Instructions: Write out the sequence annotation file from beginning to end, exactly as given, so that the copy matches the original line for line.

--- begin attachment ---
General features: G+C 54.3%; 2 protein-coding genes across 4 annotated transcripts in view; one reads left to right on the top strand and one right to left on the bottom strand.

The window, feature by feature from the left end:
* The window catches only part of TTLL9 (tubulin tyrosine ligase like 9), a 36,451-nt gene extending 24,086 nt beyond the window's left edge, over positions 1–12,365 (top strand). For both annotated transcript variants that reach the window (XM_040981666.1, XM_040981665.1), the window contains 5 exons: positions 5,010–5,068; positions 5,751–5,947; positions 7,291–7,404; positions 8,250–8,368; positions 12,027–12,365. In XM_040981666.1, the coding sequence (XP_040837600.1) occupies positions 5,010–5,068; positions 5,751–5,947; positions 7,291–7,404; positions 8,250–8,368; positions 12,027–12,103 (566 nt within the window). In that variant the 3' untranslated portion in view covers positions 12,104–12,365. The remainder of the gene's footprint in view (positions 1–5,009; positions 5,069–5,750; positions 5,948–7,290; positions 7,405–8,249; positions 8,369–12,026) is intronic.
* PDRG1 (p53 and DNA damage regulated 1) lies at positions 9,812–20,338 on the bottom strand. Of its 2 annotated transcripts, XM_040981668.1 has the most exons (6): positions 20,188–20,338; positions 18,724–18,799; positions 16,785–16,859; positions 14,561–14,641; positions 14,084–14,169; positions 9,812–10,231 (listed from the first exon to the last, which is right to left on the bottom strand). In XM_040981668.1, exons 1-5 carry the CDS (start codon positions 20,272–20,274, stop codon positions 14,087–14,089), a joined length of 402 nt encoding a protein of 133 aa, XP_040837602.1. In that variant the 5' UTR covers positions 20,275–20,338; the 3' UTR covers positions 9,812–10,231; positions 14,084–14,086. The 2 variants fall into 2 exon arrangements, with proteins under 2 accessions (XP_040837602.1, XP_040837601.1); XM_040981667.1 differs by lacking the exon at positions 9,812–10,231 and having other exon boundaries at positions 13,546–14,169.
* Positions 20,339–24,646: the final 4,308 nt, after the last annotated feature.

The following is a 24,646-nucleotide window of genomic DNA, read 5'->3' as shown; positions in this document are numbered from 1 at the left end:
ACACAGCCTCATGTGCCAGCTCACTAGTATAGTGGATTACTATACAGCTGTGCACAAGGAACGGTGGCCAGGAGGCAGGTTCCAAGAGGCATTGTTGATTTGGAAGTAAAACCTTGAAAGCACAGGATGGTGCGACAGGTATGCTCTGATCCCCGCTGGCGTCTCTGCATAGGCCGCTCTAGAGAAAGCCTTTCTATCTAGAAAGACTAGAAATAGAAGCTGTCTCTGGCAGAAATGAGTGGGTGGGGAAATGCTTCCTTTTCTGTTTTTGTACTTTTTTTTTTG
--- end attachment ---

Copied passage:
General features: G+C 54.3%; 2 protein-coding genes across 4 annotated transcripts in view; one reads left to right on the top strand and one right to left on the bottom strand.

The window, feature by feature from the left end:
* The window catches only part of TTLL9 (tubulin tyrosine ligase like 9), a 36,451-nt gene extending 24,086 nt beyond the window's left edge, over positions 1–12,365 (top strand). For both annotated transcript variants that reach the window (XM_040981666.1, XM_040981665.1), the window contains 5 exons: positions 5,010–5,068; positions 5,751–5,947; positions 7,291–7,404; positions 8,250–8,368; positions 12,027–12,365. In XM_040981666.1, the coding sequence (XP_040837600.1) occupies positions 5,010–5,068; positions 5,751–5,947; positions 7,291–7,404; positions 8,250–8,368; positions 12,027–12,103 (566 nt within the window). In that variant the 3' untranslated portion in view covers positions 12,104–12,365. The remainder of the gene's footprint in view (positions 1–5,009; positions 5,069–5,750; positions 5,948–7,290; positions 7,405–8,249; positions 8,369–12,026) is intronic.
* PDRG1 (p53 and DNA damage regulated 1) lies at positions 9,812–20,338 on the bottom strand. Of its 2 annotated transcripts, XM_040981668.1 has the most exons (6): positions 20,188–20,338; positions 18,724–18,799; positions 16,785–16,859; positions 14,561–14,641; positions 14,084–14,169; positions 9,812–10,231 (listed from the first exon to the last, which is right to left on the bottom strand). In XM_040981668.1, exons 1-5 carry the CDS (start codon positions 20,272–20,274, stop codon positions 14,087–14,089), a joined length of 402 nt encoding a protein of 133 aa, XP_040837602.1. In that variant the 5' UTR covers positions 20,275–20,338; the 3' UTR covers positions 9,812–10,231; positions 14,084–14,086. The 2 variants fall into 2 exon arrangements, with proteins under 2 accessions (XP_040837602.1, XP_040837601.1); XM_040981667.1 differs by lacking the exon at positions 9,812–10,231 and having other exon boundaries at positions 13,546–14,169.
* Positions 20,339–24,646: the final 4,308 nt, after the last annotated feature.

The following is a 24,646-nucleotide window of genomic DNA, read 5'->3' as shown; positions in this document are numbered from 1 at the left end:
ACACAGCCTCATGTGCCAGCTCACTAGTATAGTGGATTACTATACAGCTGTGCACAAGGAACGGTGGCCAGGAGGCAGGTTCCAAGAGGCATTGTTGATTTGGAAGTAAAACCTTGAAAGCACAGGATGGTGCGACAGGTATGCTCTGATCCCCGCTGGCGTCTCTGCATAGGCCGCTCTAGAGAAAGCCTTTCTATCTAGAAAGACTAGAAATAGAAGCTGTCTCTGGCAGAAATGAGTGGGTGGGGAAATGCTTCCTTTTCTGTTTTTGTACTTTTTTTTTTG